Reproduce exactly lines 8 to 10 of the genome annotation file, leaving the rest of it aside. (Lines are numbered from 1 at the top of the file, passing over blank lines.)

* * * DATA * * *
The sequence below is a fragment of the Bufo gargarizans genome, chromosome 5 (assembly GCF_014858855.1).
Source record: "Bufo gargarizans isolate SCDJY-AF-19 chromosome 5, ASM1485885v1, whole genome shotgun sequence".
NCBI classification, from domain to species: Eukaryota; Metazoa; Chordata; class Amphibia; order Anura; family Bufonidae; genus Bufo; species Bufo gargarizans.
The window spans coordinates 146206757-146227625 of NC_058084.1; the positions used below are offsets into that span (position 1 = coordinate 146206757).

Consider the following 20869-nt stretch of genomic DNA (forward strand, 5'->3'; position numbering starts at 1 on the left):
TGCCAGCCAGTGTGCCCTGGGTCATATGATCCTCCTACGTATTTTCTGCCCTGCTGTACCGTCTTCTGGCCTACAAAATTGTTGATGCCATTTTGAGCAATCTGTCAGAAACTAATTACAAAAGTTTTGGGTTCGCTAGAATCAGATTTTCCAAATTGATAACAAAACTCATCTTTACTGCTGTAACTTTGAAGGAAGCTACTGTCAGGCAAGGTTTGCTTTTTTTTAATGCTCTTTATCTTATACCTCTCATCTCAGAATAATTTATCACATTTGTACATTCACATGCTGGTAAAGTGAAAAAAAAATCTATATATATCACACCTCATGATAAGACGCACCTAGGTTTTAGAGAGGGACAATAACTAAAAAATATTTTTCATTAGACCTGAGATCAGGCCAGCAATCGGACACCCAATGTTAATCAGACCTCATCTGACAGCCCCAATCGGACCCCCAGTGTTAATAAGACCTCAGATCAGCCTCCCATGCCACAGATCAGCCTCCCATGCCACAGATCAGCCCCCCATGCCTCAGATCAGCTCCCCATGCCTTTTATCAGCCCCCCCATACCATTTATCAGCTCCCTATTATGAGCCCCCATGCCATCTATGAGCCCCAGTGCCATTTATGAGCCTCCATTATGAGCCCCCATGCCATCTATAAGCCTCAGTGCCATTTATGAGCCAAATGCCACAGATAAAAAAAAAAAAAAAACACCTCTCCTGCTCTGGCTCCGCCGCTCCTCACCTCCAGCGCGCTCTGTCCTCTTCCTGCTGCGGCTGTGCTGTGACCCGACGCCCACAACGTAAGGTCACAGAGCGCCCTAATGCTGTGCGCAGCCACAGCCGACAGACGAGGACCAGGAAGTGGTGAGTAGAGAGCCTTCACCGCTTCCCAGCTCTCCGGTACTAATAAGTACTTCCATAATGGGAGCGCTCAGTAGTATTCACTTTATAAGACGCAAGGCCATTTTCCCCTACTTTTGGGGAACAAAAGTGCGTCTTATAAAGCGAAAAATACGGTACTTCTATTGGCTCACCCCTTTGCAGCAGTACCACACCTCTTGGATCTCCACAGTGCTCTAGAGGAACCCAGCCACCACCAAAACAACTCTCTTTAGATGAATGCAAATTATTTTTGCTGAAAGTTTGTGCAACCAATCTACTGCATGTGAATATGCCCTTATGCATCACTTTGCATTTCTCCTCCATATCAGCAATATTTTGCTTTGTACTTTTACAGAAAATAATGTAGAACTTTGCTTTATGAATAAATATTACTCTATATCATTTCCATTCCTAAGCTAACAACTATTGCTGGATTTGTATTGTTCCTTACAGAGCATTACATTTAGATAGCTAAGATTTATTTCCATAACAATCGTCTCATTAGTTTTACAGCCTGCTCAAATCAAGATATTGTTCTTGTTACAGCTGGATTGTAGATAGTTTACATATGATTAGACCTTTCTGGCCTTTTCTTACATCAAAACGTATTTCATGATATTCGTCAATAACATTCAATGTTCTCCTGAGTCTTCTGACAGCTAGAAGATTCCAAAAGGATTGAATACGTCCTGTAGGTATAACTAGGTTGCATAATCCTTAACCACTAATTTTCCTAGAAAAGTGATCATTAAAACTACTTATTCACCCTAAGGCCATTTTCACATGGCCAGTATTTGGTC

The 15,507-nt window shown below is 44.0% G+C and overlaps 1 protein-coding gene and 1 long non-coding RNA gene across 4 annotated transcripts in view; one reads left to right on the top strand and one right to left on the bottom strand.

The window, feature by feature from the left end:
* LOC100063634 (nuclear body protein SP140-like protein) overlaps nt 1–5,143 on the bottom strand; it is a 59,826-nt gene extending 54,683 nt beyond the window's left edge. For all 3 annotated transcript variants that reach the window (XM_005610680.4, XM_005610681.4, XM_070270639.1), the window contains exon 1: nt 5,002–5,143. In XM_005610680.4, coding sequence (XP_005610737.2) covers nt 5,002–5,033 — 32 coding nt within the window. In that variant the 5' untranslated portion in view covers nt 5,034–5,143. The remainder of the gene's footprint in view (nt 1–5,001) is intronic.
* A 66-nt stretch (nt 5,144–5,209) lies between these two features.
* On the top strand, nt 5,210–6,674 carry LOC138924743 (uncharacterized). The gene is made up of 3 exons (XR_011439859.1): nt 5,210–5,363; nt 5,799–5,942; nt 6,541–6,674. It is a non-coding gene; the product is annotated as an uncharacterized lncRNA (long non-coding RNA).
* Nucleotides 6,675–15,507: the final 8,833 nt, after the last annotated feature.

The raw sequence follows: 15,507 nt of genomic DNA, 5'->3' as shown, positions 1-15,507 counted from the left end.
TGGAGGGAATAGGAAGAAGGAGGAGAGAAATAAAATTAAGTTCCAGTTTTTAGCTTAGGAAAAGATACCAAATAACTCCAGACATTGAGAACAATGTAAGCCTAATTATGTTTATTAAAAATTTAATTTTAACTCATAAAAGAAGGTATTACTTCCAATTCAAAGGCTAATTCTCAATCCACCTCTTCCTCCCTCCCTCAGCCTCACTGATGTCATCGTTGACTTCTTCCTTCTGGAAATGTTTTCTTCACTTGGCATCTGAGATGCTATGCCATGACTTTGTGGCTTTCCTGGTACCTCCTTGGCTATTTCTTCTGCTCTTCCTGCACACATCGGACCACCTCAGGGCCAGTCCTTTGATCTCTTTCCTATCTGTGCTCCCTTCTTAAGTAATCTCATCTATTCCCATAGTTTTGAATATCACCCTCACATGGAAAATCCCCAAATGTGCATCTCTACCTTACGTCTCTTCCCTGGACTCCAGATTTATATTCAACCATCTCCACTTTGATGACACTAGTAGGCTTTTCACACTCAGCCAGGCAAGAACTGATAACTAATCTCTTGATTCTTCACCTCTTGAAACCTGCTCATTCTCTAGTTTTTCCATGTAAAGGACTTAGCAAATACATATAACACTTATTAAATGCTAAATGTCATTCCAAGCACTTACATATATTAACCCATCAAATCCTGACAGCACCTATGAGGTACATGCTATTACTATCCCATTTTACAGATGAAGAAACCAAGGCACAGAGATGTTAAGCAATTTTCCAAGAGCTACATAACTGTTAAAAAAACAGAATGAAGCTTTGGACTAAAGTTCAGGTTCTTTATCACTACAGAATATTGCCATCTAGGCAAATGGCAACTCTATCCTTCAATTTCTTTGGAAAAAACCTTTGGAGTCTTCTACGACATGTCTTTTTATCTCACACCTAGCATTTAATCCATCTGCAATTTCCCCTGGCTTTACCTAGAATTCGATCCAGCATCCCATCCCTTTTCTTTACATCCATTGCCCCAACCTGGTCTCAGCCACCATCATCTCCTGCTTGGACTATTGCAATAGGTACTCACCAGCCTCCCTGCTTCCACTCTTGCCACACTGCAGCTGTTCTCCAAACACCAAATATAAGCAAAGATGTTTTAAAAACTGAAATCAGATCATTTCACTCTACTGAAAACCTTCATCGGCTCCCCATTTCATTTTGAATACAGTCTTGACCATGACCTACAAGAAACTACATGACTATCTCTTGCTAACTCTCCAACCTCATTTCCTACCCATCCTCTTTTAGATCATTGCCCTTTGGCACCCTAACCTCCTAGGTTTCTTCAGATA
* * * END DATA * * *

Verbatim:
The window, feature by feature from the left end:
* LOC100063634 (nuclear body protein SP140-like protein) overlaps nt 1–5,143 on the bottom strand; it is a 59,826-nt gene extending 54,683 nt beyond the window's left edge. For all 3 annotated transcript variants that reach the window (XM_005610680.4, XM_005610681.4, XM_070270639.1), the window contains exon 1: nt 5,002–5,143. In XM_005610680.4, coding sequence (XP_005610737.2) covers nt 5,002–5,033 — 32 coding nt within the window. In that variant the 5' untranslated portion in view covers nt 5,034–5,143. The remainder of the gene's footprint in view (nt 1–5,001) is intronic.
* A 66-nt stretch (nt 5,144–5,209) lies between these two features.